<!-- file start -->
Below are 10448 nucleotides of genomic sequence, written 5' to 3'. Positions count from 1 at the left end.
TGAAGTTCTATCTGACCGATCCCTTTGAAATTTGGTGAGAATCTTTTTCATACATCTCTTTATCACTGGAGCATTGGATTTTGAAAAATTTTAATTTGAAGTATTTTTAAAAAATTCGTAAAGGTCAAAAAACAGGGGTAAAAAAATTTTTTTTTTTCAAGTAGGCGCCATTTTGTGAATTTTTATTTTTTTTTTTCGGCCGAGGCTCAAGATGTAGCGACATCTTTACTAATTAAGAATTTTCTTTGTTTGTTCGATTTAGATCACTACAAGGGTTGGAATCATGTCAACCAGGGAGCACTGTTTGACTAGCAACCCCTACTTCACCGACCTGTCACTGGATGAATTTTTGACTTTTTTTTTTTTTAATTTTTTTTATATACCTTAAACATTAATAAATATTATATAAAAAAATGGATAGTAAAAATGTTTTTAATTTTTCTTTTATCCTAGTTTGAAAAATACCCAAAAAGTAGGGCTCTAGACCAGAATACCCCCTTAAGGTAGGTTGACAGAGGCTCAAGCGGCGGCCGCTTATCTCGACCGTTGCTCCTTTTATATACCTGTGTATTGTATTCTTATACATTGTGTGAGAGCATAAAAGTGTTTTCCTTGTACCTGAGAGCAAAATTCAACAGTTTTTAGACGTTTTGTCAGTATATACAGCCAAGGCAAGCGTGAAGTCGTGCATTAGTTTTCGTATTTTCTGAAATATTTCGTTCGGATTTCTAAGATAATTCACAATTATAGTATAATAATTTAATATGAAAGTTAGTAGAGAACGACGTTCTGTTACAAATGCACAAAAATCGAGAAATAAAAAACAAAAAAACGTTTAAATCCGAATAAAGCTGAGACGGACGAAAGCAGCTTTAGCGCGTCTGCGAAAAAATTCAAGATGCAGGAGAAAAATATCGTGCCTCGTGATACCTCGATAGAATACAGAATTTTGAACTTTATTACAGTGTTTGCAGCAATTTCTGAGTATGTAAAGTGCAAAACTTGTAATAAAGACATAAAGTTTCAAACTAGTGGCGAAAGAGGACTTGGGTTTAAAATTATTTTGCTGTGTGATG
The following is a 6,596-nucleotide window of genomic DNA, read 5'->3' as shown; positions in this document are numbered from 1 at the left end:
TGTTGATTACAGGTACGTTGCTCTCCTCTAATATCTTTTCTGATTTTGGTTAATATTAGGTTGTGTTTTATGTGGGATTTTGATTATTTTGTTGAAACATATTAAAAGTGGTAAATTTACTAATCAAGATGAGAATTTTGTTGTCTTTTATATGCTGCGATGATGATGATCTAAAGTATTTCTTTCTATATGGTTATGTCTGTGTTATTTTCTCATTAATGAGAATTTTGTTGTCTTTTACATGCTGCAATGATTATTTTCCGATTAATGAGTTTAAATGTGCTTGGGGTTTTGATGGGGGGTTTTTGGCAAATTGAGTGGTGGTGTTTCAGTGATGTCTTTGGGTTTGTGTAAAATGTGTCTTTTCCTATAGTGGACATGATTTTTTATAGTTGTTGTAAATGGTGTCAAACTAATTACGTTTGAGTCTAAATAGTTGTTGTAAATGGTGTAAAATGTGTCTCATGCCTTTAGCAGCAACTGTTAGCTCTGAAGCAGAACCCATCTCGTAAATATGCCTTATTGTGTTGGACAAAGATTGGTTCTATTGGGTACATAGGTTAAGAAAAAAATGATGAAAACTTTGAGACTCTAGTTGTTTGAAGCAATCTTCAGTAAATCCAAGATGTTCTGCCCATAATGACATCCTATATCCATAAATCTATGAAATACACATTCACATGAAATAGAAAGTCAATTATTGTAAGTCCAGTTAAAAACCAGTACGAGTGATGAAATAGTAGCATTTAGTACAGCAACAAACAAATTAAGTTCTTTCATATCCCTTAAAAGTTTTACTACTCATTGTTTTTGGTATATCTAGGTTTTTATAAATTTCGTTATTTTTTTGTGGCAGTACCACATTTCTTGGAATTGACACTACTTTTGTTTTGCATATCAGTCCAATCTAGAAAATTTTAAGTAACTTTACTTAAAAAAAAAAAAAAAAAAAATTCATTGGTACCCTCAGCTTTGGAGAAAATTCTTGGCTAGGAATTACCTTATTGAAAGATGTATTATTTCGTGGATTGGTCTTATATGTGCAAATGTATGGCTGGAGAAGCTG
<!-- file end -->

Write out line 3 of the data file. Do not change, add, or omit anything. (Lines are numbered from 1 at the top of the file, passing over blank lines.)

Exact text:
The following is a 6,596-nucleotide window of genomic DNA, read 5'->3' as shown; positions in this document are numbered from 1 at the left end: